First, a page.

Getting Theological: The Bible

If you’ve been reading the series of posts in which I “get theological,” then you might have noticed that I use and reference the bible sparingly.  A commenter on my very first post, on God, noted this immediately, saying that there “isn’t a whole of of scripture or Christ in your brief analysis.”  True enough.  In part this is because I think that there is plenty to say about God that is beyond the bible.  (Cue righteous indignation from certain Christians now.)

It will come as no surprise, then, that my understanding of the bible does not include the concept of inerrancy or infallibility.  That does not preclude me from having a sense of the bible as the word of God … it just means that I understand it’s authority differently.

First, the bible is a human book.  Written by humans, compiled by humans, shaped, ordered, and disputed by humans.  So everything I wrote about what it means to be human has an influence on what I believe about the bible.  Graced and broken.  Gifted and flawed.  Sainted and sinning.

Second, God works only and always through human beings, despite their flaws and limitations.  So when it comes to communicating truth, how else would it happen?  And how great it is, that this is how it happens.

Third, this means that our reading and interpretation of biblical texts, canonical, apocryphal, non-canonical, and those yet undiscovered, is part of an ongoing process of revelation.  God didn’t say everything that there was to say to human beings a few thousand years ago, and then stop.  As the UCC motto says, “God is still speaking.”  Thank goodness.

Because the world today is radically different as well as shockingly similar to the ancient world in which the canonical bible came to be.  It is different in that we confront social, political, and scientific realities that ancient authors couldn’t have imagined.  It is similar in that human beings have always been able to create amazing and inspirational communities, and always been captive to their own worst instincts and limits.

Do I think the bible is true?  I think it communicates some truths, yes.

Do I think that everything we need to know about God and the world is in the bible?  Of course not.

And yet it remains a powerful witness to truth, God, the world, and our human community throughout time.  It has authority in the same way that tradition has authority.  Until it doesn’t.

I have a lot of bibles in my possession, each signifying something about this book of books.  In my office you’ll find The HarperCollins Study Bible that is the standard for use in my classroom and scholarly work;  the Greek New Testament that I can’t read but picked up once I realized the bible had been written in ancient languages;  the RSV, NIV, NRSV, and other translations I’ve gathered over the years for comparative and teaching purposes.

Then at home there is another HCSB for good measure, a Good News Bible that was presented to me by the women of the church as part of our third grade Sunday School rite of passage (now there’s a “translation” not to be missed), and several other sacred texts that have found their way to me after the deaths of grandparents.

Two of those texts, worn from age and use, say something else entirely about the bible.  As we first flipped through one small old bible, two small black and white photographs fell out.  One is of eight cows and a grove of trees in the distance, with handwriting on the back:  Cattle sold April 1952.  The other is of a man on a tractor, snow-covered barn, barren trees, and chilly prairie landscape surrounding him, with handwriting on the back:  Winter 1952.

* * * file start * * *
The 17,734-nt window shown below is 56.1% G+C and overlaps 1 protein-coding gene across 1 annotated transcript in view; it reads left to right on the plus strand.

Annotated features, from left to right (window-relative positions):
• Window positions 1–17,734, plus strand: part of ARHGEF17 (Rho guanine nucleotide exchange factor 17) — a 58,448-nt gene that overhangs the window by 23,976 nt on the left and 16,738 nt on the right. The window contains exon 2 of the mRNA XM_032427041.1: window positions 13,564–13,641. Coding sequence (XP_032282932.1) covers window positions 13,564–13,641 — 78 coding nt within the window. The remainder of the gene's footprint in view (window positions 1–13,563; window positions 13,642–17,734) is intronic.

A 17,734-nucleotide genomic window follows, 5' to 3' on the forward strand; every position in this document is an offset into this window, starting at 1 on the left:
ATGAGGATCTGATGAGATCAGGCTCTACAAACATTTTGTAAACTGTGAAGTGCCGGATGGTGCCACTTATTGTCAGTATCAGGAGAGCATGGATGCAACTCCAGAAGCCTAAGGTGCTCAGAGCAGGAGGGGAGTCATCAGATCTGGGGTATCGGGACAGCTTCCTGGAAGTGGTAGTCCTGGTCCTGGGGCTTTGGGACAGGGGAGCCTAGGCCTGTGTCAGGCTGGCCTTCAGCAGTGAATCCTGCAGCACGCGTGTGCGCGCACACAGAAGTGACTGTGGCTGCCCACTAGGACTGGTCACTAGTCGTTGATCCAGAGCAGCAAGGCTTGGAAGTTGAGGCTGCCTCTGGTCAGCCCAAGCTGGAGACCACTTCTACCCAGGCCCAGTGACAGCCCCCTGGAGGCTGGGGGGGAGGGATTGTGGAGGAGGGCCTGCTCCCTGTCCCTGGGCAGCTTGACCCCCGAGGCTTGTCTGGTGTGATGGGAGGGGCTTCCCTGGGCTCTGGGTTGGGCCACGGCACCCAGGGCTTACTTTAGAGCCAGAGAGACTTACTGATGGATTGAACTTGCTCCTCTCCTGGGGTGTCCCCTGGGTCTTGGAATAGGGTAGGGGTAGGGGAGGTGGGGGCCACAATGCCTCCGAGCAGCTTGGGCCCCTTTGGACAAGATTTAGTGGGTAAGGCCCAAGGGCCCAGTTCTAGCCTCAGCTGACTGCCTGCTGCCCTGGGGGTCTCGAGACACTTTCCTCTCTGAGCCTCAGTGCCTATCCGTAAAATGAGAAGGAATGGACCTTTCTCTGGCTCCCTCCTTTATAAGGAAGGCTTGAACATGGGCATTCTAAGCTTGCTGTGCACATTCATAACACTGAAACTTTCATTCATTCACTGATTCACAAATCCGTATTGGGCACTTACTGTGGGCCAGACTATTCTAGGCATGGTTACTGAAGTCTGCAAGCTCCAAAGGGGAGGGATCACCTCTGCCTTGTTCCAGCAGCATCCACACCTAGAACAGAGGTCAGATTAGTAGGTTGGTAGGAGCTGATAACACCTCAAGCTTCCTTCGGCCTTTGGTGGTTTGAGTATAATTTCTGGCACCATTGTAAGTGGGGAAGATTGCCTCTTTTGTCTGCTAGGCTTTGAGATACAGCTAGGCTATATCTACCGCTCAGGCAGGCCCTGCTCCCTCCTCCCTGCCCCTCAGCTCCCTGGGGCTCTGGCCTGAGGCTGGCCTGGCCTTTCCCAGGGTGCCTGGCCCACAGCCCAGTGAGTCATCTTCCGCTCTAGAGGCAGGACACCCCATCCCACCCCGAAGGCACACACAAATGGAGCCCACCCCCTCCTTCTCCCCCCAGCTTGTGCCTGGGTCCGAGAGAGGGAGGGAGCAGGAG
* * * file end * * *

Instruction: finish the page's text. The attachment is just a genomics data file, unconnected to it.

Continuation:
The other text is The Lutheran Hymnary with my grandmother’s name embossed on the cover, inscribed to her from her in-laws on her birthday in 1946.  Tucked inside it as a page marker perhaps, page 18 from a seed catalog listing soybean varieties and characteristics.

I tell these stories because whatever else I say or know or don’t know about the bible, I know that it has a unique role in many people’s lives.  It is personal, beyond just a book.  These artifacts of the daily lives of my grandparents, seeds, snow, cows, and tractors, were part of their lives and part of their faith and part of the tradition that I inherited.

So is the bible.

Christian communities have found in it source and sustenance for millennia.  It has also been the root of controversy and a weapon of choice.  It has cultural and political influence in this country whether you personally accept its truth or not.  And like tradition, the bible is something that each member of the Christian community has to reckon and wrestle with.  To see how it is graced and how it is flawed.  To take better care with how and when and why it is used.

To see it for what it is.  And what it isn’t.

 

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Rites of Passage: Sabbatical as Sabbath
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About Caryn Riswold

Caryn D. Riswold is a feminist theologian in the Lutheran tradition. She is Professor of Religion and also teaches Gender and Women’s Studies at Illinois College in Jacksonville, Illinois, where she has worked for over a decade teaching undergraduates to think critically and creatively about religion. She earned her Ph.D. and Th.M. from the Lutheran School of Theology at Chicago, holds a master’s degree from the Claremont School of Theology, and received her B.A. from Augustana College in her childhood hometown of Sioux Falls, South Dakota.


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